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Bombardier's CSeries jet makes first flight

After an eightmonth delay, the Canadian company finally put its latest jet, which can carry up to 125 passengers, in the air.

The first Bombardier CS100 taking off from Montreal's Mirabel Airport today. Howard Slutsken / Airchive

Most casual aviation observers have followed the progress of new airplanes like Boeing's 787, or Airbus' A380. But for the hard-core fans, Monday offered a reason for excitement: the first flight of Bombardier's new CSeries jet.

Taking off at 12:22 p.m. ET from Montreal's Mirabel Airport, the CS100 -- a regional jet that can carry between 108 and 125 passengers -- took to the sky for a two-and-a-half hour journey. A big part of the test flight was to see how the airplane's Pratt & Whitney PW1524G engines performed.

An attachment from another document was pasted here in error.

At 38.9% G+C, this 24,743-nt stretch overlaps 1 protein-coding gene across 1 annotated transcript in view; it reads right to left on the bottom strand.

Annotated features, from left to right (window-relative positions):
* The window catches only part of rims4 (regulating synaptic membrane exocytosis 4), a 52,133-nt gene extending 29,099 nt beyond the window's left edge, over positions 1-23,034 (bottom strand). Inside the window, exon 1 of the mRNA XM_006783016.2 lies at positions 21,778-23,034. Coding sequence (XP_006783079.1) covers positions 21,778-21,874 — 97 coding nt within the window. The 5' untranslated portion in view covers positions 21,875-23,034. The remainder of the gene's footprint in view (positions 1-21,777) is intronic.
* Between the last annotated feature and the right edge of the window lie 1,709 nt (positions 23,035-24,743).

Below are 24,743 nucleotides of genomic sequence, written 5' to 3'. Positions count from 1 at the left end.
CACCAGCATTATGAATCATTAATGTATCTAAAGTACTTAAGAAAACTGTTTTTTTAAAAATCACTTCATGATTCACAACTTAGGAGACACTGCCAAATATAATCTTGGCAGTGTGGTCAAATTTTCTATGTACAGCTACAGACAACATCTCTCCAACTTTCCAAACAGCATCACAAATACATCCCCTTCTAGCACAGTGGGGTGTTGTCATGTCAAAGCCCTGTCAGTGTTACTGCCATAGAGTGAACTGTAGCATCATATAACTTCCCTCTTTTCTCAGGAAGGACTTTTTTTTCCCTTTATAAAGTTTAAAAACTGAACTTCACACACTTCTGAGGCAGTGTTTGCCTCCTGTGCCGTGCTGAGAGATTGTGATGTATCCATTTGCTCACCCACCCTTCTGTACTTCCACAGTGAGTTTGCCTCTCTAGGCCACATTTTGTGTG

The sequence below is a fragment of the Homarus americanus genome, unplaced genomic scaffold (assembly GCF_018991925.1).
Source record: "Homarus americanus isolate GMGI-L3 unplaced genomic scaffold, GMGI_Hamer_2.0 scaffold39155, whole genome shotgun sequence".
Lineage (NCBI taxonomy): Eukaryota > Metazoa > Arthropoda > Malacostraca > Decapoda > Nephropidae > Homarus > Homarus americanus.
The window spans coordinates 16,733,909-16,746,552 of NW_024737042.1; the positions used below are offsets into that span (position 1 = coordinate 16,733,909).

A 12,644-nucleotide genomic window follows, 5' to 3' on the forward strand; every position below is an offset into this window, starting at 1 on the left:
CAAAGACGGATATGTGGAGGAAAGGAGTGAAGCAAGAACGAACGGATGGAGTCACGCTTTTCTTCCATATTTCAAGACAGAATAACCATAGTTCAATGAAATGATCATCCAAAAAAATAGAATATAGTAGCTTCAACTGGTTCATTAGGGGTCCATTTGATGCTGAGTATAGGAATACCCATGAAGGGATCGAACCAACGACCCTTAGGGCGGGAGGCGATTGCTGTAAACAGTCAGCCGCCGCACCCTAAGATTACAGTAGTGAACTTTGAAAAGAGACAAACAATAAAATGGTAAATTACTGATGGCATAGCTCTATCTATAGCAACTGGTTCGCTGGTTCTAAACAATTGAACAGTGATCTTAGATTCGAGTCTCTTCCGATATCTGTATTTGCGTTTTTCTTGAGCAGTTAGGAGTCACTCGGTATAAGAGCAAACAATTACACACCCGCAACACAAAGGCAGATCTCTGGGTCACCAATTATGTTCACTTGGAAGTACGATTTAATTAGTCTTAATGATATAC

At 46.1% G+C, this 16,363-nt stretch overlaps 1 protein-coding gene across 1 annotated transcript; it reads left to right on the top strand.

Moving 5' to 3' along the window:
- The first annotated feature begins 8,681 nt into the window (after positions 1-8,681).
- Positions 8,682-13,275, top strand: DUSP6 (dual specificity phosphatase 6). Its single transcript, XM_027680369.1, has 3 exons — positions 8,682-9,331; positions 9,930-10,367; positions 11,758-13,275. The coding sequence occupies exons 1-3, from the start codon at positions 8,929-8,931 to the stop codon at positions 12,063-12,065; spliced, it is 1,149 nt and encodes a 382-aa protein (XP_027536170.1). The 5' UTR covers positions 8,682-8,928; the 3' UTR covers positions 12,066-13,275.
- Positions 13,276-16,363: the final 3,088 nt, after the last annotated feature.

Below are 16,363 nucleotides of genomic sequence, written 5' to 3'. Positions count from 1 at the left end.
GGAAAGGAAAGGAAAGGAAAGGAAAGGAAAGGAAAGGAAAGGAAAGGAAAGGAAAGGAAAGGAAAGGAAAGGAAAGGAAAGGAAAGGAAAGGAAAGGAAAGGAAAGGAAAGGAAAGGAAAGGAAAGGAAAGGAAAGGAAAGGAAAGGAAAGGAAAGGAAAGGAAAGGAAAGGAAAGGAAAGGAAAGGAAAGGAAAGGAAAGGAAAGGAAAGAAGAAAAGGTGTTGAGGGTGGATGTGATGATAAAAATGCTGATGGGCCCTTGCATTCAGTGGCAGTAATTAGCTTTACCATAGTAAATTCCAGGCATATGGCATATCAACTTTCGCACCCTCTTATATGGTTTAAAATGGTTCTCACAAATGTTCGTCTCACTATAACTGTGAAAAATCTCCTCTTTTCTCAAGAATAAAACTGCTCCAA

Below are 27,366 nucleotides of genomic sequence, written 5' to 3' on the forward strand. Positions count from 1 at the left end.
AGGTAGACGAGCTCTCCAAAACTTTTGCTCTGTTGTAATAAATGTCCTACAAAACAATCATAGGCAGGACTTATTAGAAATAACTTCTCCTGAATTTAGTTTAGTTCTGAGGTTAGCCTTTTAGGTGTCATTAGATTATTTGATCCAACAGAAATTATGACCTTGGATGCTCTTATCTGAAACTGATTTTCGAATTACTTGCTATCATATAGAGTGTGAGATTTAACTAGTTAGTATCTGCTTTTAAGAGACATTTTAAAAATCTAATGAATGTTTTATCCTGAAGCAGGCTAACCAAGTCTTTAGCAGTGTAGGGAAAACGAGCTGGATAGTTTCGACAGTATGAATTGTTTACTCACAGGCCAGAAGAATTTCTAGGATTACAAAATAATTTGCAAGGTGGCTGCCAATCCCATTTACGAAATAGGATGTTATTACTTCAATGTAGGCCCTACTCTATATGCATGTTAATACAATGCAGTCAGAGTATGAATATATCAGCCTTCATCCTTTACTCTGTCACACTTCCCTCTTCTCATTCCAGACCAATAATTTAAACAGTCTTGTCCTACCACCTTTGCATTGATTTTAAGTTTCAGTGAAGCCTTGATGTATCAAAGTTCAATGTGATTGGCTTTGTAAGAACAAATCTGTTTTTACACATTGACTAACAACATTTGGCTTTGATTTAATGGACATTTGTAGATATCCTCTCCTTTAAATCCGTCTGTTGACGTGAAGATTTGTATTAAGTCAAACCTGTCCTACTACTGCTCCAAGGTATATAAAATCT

To date, according to, which was on hand for the first flight, the CSeries program has cost Bombardier about $3.5 billion. It is hoping that airlines around the world will adopt the plane instead of regional jet competitors like Mitsubishi's Regional Jet; Irkut's MC-21;Embraer's new E-jet E2 series; and even Airbus' A320 and Boeing's 737.

According to Airchive, airlines around the world have ordered a total of 177 CS100s and its larger, 130- to 160-passenger counterpart, the CS300.